How Can Architecture & Design Affect Higher Education?
If you’ve spent any amount of time on a well-designed, beautifully constructed university campus, then you understand the importance of architecture when it comes to influencing higher education. Not only can architecture inspire imagination and creativity, but it can unite students, teachers, and the community to create a space that feels energized, organic, and magnetic.
There are several ways architects can influence the way a higher education building is interpreted by the people who will use it every day. Considering there are more than 21,000 universities across the globe (and hundreds more currently being constructed), this specific design niche makes a notable footprint in the world’s landscape.
Can a design help make students more successful? Can architecture unite people from diverse backgrounds and beliefs?
We think so.
Here are a few ways that architecture and design directly affect higher education:
Vertical Spaces. Because many higher education campuses and their buildings are so large, it’s easy for designs to focus on the outward, horizontal sprawl. And, while often beautiful to look at, there’s a feeling of being “lost in a crowd” that can make these types of buildings and spaces less than conducive to interaction and collaboration. Instead, higher education facilities can look to find ways to build up – not out. These vertical spaces, when designed for students and staff in particular, become a powerful magnet for interaction, allowing individuals on campus to feel less “lost” and more as part of the crowd.
Cross-Pollination. Traditionally, most higher education campuses were divided into “schools”, separating one group of students and its professors from another. However, new facilities or those undergoing renovation and restoration are re-thinking this concept. Rather than sectioning people away from each other, as if some sort of quarantine is in place, new buildings and spaces are being designed so that students and staff from different disciplines have an opportunity to interact. This can take shape in many ways, but some of the most interesting are a sort of tunnel-bridge concept that connect buildings on multiple levels.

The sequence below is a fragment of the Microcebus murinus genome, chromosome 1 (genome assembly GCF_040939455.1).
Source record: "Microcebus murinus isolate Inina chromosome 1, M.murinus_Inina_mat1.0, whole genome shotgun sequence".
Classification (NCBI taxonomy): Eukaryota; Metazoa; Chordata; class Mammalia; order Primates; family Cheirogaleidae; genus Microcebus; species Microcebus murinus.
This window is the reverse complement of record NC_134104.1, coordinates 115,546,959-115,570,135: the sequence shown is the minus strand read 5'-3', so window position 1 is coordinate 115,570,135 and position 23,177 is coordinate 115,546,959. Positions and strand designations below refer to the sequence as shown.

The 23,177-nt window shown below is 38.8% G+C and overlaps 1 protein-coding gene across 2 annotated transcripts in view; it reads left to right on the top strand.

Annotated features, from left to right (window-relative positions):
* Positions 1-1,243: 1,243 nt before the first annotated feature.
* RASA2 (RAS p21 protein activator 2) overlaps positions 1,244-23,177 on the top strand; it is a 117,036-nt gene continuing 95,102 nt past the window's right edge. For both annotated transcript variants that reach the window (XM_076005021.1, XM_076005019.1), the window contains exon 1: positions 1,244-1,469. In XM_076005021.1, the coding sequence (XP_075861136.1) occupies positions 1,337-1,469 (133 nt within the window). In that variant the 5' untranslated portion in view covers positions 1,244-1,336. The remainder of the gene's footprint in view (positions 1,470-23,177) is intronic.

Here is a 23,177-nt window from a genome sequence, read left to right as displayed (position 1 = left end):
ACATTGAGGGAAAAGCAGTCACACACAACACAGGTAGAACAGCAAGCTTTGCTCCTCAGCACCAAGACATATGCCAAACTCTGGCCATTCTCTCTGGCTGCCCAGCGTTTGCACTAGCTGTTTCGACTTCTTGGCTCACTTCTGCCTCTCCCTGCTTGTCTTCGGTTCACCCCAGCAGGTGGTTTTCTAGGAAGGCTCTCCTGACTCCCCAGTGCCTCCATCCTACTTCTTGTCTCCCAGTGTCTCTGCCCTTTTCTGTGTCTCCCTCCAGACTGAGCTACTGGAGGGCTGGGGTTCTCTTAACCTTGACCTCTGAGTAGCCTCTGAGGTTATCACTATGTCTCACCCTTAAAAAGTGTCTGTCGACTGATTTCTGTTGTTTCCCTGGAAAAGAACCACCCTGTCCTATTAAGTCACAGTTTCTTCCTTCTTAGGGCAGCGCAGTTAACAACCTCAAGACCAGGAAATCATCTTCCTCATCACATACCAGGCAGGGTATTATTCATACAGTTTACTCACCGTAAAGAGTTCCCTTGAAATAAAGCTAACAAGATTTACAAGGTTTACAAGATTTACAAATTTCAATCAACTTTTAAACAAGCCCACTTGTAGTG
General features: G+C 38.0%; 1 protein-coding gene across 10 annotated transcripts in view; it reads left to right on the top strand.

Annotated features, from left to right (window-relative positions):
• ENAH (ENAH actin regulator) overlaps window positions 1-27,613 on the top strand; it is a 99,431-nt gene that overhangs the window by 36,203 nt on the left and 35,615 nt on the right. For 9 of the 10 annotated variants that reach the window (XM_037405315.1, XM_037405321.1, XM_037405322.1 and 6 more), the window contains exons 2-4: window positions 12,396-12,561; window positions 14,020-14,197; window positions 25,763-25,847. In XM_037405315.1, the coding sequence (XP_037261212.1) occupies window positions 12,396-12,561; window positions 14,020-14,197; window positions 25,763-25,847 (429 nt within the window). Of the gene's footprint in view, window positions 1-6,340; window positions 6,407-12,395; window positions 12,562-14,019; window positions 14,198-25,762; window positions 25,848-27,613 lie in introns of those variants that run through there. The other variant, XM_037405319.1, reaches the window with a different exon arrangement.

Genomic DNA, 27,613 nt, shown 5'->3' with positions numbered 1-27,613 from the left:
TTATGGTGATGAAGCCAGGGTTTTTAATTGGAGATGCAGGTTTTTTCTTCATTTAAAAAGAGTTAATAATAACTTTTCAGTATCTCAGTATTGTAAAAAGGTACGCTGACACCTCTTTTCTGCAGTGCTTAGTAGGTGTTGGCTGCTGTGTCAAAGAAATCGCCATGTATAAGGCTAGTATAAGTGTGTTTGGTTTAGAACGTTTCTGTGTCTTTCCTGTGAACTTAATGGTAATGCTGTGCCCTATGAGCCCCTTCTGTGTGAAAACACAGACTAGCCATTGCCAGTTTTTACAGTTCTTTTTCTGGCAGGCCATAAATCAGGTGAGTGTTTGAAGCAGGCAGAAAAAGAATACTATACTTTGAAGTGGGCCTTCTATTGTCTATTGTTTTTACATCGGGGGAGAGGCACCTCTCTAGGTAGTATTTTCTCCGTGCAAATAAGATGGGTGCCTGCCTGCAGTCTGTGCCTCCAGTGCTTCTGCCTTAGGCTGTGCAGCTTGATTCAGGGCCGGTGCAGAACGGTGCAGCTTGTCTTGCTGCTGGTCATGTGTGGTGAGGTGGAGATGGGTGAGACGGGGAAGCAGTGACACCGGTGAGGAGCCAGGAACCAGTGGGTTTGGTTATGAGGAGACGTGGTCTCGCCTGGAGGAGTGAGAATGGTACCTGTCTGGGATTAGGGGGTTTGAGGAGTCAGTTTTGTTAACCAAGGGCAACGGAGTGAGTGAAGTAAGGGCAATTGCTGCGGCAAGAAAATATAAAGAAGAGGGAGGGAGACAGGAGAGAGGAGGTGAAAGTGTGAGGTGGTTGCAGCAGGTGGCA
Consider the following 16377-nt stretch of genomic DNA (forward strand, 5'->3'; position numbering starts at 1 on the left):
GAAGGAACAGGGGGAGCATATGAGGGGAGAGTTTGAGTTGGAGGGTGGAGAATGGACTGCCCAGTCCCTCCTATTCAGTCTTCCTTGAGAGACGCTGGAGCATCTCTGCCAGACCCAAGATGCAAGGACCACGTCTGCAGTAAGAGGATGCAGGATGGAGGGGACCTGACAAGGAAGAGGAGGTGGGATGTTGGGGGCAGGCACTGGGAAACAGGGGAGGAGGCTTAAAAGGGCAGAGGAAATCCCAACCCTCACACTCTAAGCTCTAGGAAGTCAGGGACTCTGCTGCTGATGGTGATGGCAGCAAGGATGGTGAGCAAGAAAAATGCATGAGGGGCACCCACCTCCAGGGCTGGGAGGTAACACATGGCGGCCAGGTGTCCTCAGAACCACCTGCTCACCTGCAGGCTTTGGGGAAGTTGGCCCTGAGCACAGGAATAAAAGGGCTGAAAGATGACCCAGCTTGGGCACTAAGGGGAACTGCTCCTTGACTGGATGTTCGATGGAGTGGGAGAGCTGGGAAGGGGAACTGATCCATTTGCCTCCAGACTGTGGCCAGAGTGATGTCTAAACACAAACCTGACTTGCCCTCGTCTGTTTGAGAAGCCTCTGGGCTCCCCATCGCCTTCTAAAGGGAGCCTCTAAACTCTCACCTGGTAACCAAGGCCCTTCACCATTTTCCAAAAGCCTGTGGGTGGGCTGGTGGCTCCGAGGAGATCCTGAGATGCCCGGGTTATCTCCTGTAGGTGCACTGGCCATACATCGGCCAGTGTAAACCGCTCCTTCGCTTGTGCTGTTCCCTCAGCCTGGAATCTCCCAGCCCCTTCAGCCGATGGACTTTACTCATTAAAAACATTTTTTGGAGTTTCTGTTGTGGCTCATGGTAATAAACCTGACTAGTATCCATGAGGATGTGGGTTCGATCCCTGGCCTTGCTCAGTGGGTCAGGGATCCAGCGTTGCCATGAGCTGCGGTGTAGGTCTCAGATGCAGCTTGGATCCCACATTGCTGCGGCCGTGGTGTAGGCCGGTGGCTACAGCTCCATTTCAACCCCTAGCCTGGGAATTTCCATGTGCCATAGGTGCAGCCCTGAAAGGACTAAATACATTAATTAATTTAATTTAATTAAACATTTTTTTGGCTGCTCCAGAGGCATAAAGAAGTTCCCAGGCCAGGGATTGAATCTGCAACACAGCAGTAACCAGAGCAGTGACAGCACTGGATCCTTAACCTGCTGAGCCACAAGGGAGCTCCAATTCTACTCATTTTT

Natural Light. The more light you let in, the more successful you will be. Or, at least, that’s what many studies are confirming. In addition to more success, natural light is said to make people happier, reduce stress, and combat illness as well. By finding ways to allow more natural light in, higher education facilities can improve the environment for everyone working and learning on campus. In addition to natural light, which can be let in by windows and skylights, creating spaces that are truly light-filled, such as a wall of windows or clear walls, can help make studying and meetings more enjoyable.
Student-Centric. Students want to feel like they belong at their university or college – and that’s something that great design can accomplish. When creating a space, architects should look at developing areas that are convenient for students to enjoy. Places to safely store laptops and personal items in between lectures, attractive lobbies with comfortable and adaptable furniture, as well as large seating areas where bigger study or friend groups can meet will help to bolster the attitude and loyalty of students on campus.
Skip-Stop Strategy. In order to create healthy, vibrant spaces on higher ed campuses, architects should look for ways to incorporate the “skip-stop” strategy. The idea behind this concept is to help students and staff circulate easily, offering more opportunities for exercise as well as those chance encounters with friends and acquaintances. A notable innovation are skip-stop elevators, which only stop on certain floors, encouraging individuals to use the stairs. In cases where the stairs are designed in conjunction with this strategy, you can develop staircases that are grand, wide, filled with light, and a natural place to stop and chat. In order to be ADA compliant and for employee convenience, there must be a secondary elevator option which does stop on each floor.
Outdoor Strips. Acting as gateways to campus, large outdoor strips can be an inviting way to welcome students and visitors. They’re also the perfect place to host sports activities and large gatherings. Beautiful to walk through, these strips are also another way to bring the campus community together on a daily basis.
When designed and built with the intention to inspire the next generation, there’s no limit to how beneficial architecture can be on higher education campuses.